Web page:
The EU suprisingly rejected a draconian bill that would have put new restrictions on the internet. From Carey Wedler at theantimedia.org:
In an unexpected move, this week the European Parliament rejected a highly controversial bill that critics claimed would stifle free speech and creativity on the internet.
The EU Copyright Directive was heavily criticized over two elements in particular.
Article 11 would have established a “link tax,” which would have required online publishes to pay a fee for the right to link to news organizations. Critics argued the vague language did not adequately define what constitutes a link and said the rule could easily become a tool for political abuse.
According to many opponents, Article 13 would have further stifled free expression in the digital age by tightening copyright rules and requiring platforms to police users’ content. As a letter signed by 70 prominent members of the tech industry asserted:
“By requiring Internet platforms to perform automatic filtering all of the content that their users upload, Article 13 takes an unprecedented step towards the transformation of the Internet from an open platform for sharing and innovation, into a tool for the automated surveillance and control of its users.”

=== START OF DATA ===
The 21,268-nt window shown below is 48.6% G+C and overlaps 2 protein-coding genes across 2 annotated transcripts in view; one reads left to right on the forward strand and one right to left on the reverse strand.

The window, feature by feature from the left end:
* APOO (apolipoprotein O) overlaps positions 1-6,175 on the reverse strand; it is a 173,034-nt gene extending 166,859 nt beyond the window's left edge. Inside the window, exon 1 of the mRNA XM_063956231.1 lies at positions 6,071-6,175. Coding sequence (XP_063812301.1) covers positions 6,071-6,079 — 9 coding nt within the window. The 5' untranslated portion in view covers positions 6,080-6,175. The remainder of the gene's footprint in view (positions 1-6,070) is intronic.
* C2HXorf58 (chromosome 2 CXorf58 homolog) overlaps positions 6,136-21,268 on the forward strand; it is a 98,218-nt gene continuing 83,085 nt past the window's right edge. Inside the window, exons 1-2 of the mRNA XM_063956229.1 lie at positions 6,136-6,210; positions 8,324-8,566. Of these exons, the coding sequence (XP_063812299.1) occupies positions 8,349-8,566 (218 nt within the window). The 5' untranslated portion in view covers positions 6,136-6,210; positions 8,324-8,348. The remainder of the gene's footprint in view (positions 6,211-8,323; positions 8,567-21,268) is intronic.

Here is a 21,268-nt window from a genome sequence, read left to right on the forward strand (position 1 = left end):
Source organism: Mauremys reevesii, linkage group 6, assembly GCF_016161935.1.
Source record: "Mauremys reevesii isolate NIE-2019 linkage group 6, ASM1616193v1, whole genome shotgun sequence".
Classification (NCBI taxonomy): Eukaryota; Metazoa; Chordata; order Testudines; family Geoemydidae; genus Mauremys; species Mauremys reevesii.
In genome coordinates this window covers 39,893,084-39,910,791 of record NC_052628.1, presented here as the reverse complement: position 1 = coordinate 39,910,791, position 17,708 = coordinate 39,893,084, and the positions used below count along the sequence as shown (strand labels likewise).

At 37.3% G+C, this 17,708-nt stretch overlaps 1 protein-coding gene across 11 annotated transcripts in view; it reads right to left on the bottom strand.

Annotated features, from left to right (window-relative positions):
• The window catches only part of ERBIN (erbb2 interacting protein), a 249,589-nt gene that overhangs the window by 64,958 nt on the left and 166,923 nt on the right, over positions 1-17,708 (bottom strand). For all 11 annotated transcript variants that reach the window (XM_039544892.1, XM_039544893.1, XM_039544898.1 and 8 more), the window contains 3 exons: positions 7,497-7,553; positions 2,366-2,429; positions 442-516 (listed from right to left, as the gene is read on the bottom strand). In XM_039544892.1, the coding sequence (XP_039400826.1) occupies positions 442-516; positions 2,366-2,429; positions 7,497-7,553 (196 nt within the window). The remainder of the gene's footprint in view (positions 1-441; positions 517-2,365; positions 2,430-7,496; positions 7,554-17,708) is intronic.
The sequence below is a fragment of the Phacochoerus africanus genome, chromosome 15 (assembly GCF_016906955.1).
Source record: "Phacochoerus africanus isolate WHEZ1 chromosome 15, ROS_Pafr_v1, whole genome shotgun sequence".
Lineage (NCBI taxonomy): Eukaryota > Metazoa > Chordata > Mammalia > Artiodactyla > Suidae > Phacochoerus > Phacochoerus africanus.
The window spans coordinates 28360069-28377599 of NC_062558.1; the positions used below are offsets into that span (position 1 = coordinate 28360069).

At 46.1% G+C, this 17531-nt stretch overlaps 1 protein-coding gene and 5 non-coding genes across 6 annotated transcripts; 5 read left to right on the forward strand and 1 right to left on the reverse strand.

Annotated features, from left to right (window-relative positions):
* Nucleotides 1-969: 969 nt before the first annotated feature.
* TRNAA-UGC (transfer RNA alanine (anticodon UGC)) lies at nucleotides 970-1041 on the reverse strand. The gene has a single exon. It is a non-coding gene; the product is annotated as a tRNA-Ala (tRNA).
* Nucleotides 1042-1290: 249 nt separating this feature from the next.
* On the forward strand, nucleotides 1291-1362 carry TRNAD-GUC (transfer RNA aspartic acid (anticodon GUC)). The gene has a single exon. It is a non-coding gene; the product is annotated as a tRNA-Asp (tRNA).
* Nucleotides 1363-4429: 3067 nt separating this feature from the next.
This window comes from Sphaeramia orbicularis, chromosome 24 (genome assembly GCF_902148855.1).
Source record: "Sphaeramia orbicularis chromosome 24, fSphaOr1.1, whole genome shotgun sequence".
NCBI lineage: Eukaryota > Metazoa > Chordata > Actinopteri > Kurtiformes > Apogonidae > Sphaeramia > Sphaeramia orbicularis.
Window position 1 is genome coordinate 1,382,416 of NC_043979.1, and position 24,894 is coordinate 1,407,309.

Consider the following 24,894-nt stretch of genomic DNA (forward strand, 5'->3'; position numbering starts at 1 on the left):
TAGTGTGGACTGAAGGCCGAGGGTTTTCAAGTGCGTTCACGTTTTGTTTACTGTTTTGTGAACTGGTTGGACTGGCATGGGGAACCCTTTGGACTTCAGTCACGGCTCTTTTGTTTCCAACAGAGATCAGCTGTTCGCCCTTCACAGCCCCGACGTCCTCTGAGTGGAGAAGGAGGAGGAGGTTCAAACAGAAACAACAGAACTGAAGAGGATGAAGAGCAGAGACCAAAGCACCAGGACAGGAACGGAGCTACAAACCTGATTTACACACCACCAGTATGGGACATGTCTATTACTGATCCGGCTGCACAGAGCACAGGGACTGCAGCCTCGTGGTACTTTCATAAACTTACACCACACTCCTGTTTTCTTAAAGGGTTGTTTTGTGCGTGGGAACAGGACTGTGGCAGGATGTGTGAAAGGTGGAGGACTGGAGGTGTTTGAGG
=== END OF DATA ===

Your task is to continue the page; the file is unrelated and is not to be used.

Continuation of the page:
“Article 13 is that it makes no exceptions for fair use, a foundation of the internet an essential caveat in the law that allows people to remix copyrighted works,” Gizmodo noted.
Though proponents of the bill rejected the widespread suggestions that the bill could potentially even make many memes illegal because they often include copyrighted content, the outlet forcefully argued that “Memes, news, Wikipedia, art, privacy, and the creative side of fandom are all at risk of being destroyed or kneecapped.”
The legislation, which was backed by media companies, publishers, and members of the music industry, including Paul McCartney, was ultimately accused of attempting to codify censorship.
Further, the open letter from tech leaders also warned that the costs of implementing such a system would burden smaller companies.
To continue reading: Your Memes Are Safe (For Now): EU Rejects Internet Censorship Bill